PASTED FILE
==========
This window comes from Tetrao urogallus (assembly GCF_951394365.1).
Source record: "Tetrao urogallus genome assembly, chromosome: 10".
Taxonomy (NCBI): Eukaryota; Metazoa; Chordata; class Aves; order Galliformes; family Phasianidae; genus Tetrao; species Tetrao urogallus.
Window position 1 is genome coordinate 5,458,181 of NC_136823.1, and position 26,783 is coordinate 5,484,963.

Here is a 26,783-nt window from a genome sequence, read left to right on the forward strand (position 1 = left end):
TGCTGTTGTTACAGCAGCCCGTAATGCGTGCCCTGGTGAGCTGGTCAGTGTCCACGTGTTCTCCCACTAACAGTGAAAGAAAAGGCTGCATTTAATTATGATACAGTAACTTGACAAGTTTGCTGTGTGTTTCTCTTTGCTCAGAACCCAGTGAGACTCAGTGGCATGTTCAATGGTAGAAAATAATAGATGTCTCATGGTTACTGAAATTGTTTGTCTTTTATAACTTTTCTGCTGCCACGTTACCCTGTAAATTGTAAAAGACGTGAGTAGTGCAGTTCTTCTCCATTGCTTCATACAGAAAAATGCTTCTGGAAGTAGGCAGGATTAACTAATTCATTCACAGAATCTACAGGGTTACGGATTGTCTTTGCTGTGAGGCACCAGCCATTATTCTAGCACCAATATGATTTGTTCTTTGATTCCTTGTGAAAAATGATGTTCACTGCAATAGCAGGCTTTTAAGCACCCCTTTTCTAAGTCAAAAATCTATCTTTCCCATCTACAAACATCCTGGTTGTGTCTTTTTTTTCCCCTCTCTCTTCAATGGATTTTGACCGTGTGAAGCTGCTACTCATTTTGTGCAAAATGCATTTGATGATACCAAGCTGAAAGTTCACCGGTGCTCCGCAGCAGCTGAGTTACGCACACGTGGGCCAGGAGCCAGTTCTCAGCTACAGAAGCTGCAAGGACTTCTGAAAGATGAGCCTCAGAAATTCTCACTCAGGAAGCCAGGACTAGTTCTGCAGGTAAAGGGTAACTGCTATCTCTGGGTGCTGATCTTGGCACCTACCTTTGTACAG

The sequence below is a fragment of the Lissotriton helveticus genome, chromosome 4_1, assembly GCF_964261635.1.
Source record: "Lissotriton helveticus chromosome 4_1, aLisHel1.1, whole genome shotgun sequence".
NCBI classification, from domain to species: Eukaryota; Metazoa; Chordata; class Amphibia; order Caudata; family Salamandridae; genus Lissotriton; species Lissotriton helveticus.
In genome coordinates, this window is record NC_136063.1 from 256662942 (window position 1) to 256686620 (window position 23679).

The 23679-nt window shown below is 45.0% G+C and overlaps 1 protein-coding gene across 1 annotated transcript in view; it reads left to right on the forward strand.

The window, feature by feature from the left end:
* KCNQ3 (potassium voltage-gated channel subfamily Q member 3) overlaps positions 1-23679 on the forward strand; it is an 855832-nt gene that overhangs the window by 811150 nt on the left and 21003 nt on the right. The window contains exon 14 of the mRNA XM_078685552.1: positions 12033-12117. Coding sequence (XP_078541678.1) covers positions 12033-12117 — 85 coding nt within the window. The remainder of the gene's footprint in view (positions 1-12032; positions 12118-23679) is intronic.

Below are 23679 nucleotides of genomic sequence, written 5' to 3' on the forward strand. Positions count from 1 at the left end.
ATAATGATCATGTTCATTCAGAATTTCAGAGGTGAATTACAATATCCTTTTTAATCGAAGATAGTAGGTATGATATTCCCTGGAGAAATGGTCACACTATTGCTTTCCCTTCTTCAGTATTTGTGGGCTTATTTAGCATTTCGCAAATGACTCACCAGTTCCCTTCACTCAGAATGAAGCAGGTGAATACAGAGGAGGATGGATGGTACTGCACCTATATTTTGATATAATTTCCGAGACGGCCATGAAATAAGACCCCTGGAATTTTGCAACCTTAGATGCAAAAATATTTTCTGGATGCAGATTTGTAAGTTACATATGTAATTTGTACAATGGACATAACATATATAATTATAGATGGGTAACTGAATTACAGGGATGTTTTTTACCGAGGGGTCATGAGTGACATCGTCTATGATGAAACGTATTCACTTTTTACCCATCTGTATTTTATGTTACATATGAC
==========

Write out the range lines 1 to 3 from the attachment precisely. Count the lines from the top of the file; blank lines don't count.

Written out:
This window comes from Tetrao urogallus (assembly GCF_951394365.1).
Source record: "Tetrao urogallus genome assembly, chromosome: 10".
Taxonomy (NCBI): Eukaryota; Metazoa; Chordata; class Aves; order Galliformes; family Phasianidae; genus Tetrao; species Tetrao urogallus.